What are some of the key pieces in your rack? 

I have a Fearn VT-7 [compressor], which is the cornerstone. I have an Avalon AD 2055, the non- mastering version of their parametric EQ. It's a pretty soft EQ, but there's something about how it works with the Fearn that's really nice. I also have a Pendulum PL-2 [peak limiter], and a pair of Lil FrEQs from Empirical Labs. Converters make a huge difference. I have Lavry Blues. Then there's the Metric Halo interface that's kind of the central nervous system. It handles my routing and monitor control duties. There's always a wish list, but I don't really equate lots of gear with doing better work. It might enable me to work more efficiently. If I want to patch something out, I currently patch it out behind the desk. I can bypass the Avalon, but I can't bypass the Fearn. So if I really want it out, which I rarely ever do, I physically patch it out. But, for me, there's something about everything that goes through my chain that works for me. I also have a TC PowerCore 6000 [DSP processor]. It's great, but I use it very little. It's nice to have if I need M/S [Mid/Side processing]. 

When my clients are asking me to recommend a mastering person, they ask who might like their band. I feel like it doesn't really matter. 

It doesn't matter, but it does. Even if it's not something that you'd listen to on your off time, it needs to be something that you vibe with or something that you can find some kind of a connection with. I might not listen to hardcore or punk rock all the time, but I can certainly connect with it when I work on it. [I'm able] to find that energy and rawness of a live performance. Knowing that I've worked on music like theirs before might be enough to make them confident that I'll know what to do. 

Craig: Is there a style that you feel like you're really well suited for? 

I'm well suited for really great mixes! That's what makes me happy and gets me going on a session; mixes that sound like I don't want to do anything! Even when I don't want to do much, those are the moments that really push me as a mastering engineer; to find a way to do something while doing nothing. Early in my career, I'd always thought how easy it must be to work on a nearly perfect mix. I've found it's just a different challenge. How do you elevate that sound without messing up the mix, the imaging, and the dynamics? There are people on the other side that send tracks to mastering and want it to sound different. They want to get that feeling like, "Oh, my gosh. They just made it into a completely different record." I'm not about that, unless I'm specifically asked to do it. I assume the mix comes in as it was intended to be.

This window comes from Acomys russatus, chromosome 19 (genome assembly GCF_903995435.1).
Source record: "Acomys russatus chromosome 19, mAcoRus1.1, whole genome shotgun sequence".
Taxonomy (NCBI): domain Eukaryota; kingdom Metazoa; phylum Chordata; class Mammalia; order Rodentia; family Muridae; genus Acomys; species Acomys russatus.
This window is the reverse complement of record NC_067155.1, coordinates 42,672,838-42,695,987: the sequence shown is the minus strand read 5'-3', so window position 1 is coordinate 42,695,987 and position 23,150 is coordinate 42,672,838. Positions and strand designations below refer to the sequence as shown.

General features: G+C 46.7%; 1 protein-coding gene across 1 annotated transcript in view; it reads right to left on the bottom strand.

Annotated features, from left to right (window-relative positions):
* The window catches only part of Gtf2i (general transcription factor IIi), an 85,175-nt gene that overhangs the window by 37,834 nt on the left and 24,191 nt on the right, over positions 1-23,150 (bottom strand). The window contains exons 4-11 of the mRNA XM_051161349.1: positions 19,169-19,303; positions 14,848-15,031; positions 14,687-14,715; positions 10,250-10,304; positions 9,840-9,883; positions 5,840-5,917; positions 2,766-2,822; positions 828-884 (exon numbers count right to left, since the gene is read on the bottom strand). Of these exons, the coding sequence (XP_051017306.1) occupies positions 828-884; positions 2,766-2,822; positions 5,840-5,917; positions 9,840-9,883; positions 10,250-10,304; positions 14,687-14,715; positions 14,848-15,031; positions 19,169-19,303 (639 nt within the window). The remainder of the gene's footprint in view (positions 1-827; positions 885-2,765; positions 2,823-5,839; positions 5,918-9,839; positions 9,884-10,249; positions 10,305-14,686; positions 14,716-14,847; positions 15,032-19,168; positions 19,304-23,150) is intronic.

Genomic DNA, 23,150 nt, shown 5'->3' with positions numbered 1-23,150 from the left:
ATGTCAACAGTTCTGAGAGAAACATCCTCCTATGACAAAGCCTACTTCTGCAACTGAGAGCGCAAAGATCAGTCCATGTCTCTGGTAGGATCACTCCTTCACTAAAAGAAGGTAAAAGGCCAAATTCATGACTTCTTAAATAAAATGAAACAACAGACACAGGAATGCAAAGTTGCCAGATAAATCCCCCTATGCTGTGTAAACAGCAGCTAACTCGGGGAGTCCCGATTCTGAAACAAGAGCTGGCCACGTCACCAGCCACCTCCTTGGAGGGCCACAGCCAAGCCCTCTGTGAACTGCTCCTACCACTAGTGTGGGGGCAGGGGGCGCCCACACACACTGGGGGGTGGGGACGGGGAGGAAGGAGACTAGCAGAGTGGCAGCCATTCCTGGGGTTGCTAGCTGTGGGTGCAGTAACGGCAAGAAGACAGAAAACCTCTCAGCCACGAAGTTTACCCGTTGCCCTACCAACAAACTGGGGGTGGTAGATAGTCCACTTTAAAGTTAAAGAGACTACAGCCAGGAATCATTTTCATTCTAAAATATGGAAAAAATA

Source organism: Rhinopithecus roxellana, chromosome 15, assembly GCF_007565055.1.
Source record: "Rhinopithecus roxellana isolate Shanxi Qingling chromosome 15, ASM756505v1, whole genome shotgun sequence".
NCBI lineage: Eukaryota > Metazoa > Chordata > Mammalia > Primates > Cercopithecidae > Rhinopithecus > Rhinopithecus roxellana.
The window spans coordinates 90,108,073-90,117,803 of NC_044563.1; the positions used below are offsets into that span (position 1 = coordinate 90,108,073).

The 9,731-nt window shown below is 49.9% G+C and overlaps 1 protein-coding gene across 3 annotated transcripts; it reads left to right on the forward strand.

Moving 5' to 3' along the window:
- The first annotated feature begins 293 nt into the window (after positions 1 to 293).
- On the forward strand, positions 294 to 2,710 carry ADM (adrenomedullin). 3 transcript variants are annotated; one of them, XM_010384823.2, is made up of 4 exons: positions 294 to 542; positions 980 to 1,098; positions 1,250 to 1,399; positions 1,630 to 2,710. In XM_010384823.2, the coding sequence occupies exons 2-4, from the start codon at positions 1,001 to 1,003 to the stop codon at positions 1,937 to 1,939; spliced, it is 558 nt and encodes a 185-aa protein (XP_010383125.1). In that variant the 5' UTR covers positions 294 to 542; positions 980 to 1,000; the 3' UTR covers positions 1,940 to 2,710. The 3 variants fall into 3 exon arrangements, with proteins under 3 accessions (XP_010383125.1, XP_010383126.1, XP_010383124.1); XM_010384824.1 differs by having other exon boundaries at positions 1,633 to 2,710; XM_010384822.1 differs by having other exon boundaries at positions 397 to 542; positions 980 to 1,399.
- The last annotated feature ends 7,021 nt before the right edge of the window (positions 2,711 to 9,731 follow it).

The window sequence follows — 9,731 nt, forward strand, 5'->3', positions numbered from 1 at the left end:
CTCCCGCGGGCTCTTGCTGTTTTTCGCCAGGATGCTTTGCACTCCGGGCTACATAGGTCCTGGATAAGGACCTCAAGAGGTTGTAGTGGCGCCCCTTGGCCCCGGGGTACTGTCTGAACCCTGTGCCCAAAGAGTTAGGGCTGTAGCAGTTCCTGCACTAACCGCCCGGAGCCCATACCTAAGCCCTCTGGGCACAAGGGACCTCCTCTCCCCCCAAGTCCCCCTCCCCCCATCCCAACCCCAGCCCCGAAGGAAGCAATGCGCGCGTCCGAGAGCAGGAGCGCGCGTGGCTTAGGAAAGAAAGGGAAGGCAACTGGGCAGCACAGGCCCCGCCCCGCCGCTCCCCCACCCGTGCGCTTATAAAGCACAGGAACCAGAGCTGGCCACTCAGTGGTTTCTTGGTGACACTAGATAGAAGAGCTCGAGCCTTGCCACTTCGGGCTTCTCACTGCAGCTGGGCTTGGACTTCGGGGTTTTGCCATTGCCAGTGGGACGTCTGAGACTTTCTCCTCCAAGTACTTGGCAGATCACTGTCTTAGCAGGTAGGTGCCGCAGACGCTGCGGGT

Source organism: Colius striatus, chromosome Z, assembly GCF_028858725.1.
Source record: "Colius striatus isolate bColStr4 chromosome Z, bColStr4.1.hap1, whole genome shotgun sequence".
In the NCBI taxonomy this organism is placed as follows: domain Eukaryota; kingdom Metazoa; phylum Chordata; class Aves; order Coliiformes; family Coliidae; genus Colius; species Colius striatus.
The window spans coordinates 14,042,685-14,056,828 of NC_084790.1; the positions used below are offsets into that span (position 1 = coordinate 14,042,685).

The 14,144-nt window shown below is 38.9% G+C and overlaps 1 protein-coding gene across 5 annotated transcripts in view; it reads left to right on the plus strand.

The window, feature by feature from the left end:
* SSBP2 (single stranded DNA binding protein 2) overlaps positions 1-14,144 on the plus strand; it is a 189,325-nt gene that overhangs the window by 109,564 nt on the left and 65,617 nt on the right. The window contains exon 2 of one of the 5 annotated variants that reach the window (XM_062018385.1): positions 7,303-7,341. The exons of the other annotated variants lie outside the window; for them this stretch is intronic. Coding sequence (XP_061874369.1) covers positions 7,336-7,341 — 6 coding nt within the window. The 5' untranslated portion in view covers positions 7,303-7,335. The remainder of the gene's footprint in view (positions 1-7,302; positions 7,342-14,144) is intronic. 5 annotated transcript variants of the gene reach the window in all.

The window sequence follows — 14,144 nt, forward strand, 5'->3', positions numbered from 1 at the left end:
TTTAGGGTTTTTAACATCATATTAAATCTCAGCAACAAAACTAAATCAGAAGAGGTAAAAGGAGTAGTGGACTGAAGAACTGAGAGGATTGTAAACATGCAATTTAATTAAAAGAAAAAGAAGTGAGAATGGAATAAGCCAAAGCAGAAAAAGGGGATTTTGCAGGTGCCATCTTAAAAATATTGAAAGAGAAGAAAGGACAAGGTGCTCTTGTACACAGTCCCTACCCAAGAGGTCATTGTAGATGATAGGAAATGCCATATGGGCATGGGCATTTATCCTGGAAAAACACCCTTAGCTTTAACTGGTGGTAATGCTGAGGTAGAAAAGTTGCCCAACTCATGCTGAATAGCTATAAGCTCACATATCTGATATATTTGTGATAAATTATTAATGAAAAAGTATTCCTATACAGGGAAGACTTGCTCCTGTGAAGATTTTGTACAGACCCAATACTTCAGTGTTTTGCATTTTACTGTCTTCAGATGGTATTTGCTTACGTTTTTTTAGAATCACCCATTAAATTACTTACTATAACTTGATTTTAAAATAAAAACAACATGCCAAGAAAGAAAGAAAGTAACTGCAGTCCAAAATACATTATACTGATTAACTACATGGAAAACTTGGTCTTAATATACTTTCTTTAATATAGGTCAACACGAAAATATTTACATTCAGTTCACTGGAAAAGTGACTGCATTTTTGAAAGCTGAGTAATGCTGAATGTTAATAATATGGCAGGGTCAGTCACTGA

When I send something to mastering, I've got it really close. I just want them to double-check and assemble it. 

Sometimes I'll go to changing the settings on my converters. There are settings on my Lavry Blues: analog saturation and digital saturation. You can turn that on or off so it clips them more, and then I can bring in my PL-2 to keep it from clipping. Things like that don't involve adding EQ or compression, but it's still having an effect and doing something good. A lot of times, that's what I'll play with on those occasions when I don't want to do much, but I want to do something to elevate it in some way. 

What are some of the things that would be good advice for people building a studio? 

Hire your acoustician early in the process. We didn't enlist the help of an acoustician until after we'd planned on the location of the room and the size. We did a lot of research... but if you're building a studio or a room, and you're able to connect with somebody to help you design the inside, do that before you build the room and put in the studs. Figure out where the doors are, where the windows are, and what kind of floor you'll use. Because it's [my workspace] attached to the house, there's a door that goes into the house, and there's also a door that goes from the studio to the outside. We naturally put them in places that made sense to us. When we handed it over to Chris Pelonis, who helped us design it, he asked, "Can you move the door?" We said, "No, we can't." We could have just moved the door when we were building and put it farther back in the room. Once we said no, he was like, "Okay. I'll just work with what I've got." We're just about done with the treatments and putting everything in. I'm in the room and doing good work. That's a testament to really knowing your space. One thing I get from a lot of clients who do things themselves is way too much low-end. To me, that's a flag that they're doing things in a space where they're just not hearing it. Your biggest budget should be on your room acoustics.